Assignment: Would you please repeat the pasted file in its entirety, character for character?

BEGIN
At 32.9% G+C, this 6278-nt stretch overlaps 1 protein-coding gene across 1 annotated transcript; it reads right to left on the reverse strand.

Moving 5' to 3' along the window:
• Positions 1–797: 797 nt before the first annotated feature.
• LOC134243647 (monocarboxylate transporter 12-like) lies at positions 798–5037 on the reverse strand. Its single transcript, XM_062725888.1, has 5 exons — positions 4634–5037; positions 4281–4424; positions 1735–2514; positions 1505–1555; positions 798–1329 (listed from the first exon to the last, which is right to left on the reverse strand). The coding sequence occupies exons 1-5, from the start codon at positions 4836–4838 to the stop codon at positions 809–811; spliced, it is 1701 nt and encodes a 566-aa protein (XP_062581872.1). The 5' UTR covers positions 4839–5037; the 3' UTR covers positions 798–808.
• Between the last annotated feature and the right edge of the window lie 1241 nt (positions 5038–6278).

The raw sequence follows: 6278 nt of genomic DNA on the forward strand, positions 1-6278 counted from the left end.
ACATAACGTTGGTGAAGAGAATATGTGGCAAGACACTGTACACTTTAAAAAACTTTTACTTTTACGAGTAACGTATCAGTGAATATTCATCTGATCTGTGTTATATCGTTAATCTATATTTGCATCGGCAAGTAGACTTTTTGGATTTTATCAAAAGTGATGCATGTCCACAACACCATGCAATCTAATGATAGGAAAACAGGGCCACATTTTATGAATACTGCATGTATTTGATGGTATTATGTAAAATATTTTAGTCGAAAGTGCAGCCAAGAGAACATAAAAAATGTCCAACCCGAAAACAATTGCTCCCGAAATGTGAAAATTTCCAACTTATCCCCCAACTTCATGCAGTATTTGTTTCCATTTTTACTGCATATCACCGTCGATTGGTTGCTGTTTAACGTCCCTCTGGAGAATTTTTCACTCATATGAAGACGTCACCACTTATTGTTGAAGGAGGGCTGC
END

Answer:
At 32.9% G+C, this 6278-nt stretch overlaps 1 protein-coding gene across 1 annotated transcript; it reads right to left on the reverse strand.

Moving 5' to 3' along the window:
• Positions 1–797: 797 nt before the first annotated feature.
• LOC134243647 (monocarboxylate transporter 12-like) lies at positions 798–5037 on the reverse strand. Its single transcript, XM_062725888.1, has 5 exons — positions 4634–5037; positions 4281–4424; positions 1735–2514; positions 1505–1555; positions 798–1329 (listed from the first exon to the last, which is right to left on the reverse strand). The coding sequence occupies exons 1-5, from the start codon at positions 4836–4838 to the stop codon at positions 809–811; spliced, it is 1701 nt and encodes a 566-aa protein (XP_062581872.1). The 5' UTR covers positions 4839–5037; the 3' UTR covers positions 798–808.
• Between the last annotated feature and the right edge of the window lie 1241 nt (positions 5038–6278).

The raw sequence follows: 6278 nt of genomic DNA on the forward strand, positions 1-6278 counted from the left end.
ACATAACGTTGGTGAAGAGAATATGTGGCAAGACACTGTACACTTTAAAAAACTTTTACTTTTACGAGTAACGTATCAGTGAATATTCATCTGATCTGTGTTATATCGTTAATCTATATTTGCATCGGCAAGTAGACTTTTTGGATTTTATCAAAAGTGATGCATGTCCACAACACCATGCAATCTAATGATAGGAAAACAGGGCCACATTTTATGAATACTGCATGTATTTGATGGTATTATGTAAAATATTTTAGTCGAAAGTGCAGCCAAGAGAACATAAAAAATGTCCAACCCGAAAACAATTGCTCCCGAAATGTGAAAATTTCCAACTTATCCCCCAACTTCATGCAGTATTTGTTTCCATTTTTACTGCATATCACCGTCGATTGGTTGCTGTTTAACGTCCCTCTGGAGAATTTTTCACTCATATGAAGACGTCACCACTTATTGTTGAAGGAGGGCTGC